▪How Do I Dispose of the Offerings?

Many people want to know what they're supposed to do with the offerings once a sufficient time has passed. This is an easy enough question to answer. Do what you feel is best. However, it seems somewhat disrespectful to throw away certain things.

Here's some tips on how to dispose of offerings in appropriate ways:

Food - if it was vegetable or fruit matter, throw it in the compost or throw it outside for the birds and wild animals to eat. I believe the gods and ancestors would be appreciative of such a gesture.

Water/Wine/Liquid - can be poured as a libation outside on the ground. Don't drink it after you've offered it.

Dried herbs and plant material - again, can be given back to nature or used in the compost.

Trinkets, jewellery, knick-knacks - you can keep these on your ancestors' or gods' altars and switch them out with the seasons (see section below on seasonal offerings).

▪Seasonal Offerings and Conclusion

You might find that as the seasons pass you will get the urge to change your altar decorations. This can also include seasonal offerings to the gods and ancestors. For instance, if the summer solstice is on its way, you might want to take down your Spring décor (eggs, rabbits, etc) to make room for summer décor. This can include switching out plants, flowers, bowls of dried herbs and stones all dedicated to the gods and ancestors.

Often when I clean and reorganise my altar, I am thinking of what the gods associated with the coming season would enjoy. This typically includes different stones, dried flower petals and herbs, and even boughs or branches of evergreen trees. Depending on what gods you work with or what branch of paganism you follow, this will influence how you set up your altar and whether or not you change your offerings and altar décor with the seasons.

The choice is ultimately up to you what you want to offer to your gods and ancestors. The key to giving the best offerings is to simply be mindful and intentional of what you are giving. You wouldn't invite an honored guest over for dinner and throw out a bowl of two-day-old leftovers, would you? So treat your gods and ancestors with just as much respect, if not more. Think about what you are giving them and whether or not they would really enjoy it if they were sitting across from you at your dinner table. While I'm sure most of the gods and ancestors are just happy to be recognised after years of being ignored, we still want to be respectful, polite, and thoughtful.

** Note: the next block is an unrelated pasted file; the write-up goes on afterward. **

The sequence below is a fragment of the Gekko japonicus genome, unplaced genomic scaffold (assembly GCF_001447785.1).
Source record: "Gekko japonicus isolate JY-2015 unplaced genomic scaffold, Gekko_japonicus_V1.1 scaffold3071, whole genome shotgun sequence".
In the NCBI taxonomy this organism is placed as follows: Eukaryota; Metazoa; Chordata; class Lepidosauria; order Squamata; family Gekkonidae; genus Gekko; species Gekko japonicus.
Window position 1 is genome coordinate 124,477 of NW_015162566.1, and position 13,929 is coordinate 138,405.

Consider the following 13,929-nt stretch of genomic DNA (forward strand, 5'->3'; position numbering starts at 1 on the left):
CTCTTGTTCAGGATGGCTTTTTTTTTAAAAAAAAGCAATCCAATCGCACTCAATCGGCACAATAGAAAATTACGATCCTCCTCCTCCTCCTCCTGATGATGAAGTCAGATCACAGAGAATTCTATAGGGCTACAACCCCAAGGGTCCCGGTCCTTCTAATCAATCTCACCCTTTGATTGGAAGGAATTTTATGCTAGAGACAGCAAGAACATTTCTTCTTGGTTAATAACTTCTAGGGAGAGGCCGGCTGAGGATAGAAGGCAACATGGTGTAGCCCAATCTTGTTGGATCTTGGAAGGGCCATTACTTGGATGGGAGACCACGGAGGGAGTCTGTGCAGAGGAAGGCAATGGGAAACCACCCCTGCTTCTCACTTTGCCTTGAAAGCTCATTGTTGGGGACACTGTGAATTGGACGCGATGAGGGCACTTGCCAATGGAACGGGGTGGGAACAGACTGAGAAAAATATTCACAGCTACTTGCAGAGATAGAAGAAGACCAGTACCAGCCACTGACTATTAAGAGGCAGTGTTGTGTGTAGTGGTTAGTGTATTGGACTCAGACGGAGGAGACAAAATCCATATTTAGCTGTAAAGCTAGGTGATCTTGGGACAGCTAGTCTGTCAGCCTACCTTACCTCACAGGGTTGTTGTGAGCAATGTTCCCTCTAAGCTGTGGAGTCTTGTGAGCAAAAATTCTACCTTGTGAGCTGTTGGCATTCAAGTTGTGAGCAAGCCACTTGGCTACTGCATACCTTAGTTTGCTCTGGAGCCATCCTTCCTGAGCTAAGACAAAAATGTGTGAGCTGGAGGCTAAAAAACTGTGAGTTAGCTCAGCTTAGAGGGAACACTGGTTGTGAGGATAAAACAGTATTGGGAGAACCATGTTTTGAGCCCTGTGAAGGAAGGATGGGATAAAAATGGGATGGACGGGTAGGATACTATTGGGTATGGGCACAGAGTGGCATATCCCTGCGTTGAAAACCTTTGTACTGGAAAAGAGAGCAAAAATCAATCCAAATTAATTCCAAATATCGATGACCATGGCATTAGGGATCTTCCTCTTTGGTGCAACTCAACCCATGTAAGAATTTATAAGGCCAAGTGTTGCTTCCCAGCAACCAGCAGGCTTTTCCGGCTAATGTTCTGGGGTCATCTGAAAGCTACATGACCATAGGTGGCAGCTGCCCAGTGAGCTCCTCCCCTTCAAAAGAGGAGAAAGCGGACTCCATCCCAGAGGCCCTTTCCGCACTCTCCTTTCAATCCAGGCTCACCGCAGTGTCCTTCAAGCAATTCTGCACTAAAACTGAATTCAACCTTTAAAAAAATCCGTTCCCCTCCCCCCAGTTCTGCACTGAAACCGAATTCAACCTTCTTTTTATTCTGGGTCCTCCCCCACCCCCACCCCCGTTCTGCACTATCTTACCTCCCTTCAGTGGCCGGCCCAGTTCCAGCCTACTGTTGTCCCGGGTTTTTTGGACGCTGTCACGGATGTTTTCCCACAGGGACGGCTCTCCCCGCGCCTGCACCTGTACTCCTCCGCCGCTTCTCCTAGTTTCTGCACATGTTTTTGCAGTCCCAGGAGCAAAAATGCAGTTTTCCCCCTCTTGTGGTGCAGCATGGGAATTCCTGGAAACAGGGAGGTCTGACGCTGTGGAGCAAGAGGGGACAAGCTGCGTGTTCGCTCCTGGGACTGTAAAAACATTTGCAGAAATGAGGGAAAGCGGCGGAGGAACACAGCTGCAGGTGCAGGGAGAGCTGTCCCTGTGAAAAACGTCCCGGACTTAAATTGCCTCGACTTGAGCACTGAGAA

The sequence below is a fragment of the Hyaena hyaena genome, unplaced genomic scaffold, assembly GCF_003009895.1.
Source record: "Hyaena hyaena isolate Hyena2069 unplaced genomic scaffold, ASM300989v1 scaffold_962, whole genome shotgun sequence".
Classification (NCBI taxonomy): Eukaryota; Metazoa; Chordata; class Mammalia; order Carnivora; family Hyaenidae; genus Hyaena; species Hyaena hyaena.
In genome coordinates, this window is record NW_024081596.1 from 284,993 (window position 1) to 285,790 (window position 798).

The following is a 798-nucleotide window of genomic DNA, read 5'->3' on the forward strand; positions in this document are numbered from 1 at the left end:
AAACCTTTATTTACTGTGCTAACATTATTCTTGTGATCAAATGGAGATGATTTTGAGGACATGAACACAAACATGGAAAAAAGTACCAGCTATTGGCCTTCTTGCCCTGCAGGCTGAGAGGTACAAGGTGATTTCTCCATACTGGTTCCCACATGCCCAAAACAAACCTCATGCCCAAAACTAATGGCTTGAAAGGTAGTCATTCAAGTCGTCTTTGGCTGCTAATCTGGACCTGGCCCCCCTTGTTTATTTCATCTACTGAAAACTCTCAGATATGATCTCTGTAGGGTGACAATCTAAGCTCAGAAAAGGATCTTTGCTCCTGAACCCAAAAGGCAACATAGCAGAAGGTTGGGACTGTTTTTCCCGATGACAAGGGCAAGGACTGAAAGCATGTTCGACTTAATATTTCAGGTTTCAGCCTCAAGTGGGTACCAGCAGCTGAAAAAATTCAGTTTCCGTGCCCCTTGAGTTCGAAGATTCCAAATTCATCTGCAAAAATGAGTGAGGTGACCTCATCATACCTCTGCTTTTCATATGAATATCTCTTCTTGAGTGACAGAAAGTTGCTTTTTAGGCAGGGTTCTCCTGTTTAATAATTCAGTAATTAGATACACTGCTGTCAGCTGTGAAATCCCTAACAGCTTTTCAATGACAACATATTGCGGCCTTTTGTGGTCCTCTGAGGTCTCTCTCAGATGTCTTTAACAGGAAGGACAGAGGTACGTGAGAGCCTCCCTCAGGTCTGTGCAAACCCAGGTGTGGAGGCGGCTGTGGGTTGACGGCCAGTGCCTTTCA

Climate science has a communication problem. Abstract data, figures, and projections into the distant future can be tough to comprehend. Without effective storytelling tools to convey the severity of the crisis and what’s at stake if we don’t act, it can be difficult to motivate the broader public to advocate for change.

“As filmmakers, we know stories can be powerful agents of change, and with the window for action rapidly closing to address the planetary emergency, there’s never been a greater need for compelling, authentic storytelling. Open Planet will not only present the causes and impacts of climate change and nature loss but also the incredible ingenuity of those driving innovation to keep crucial sustainability targets within reach.”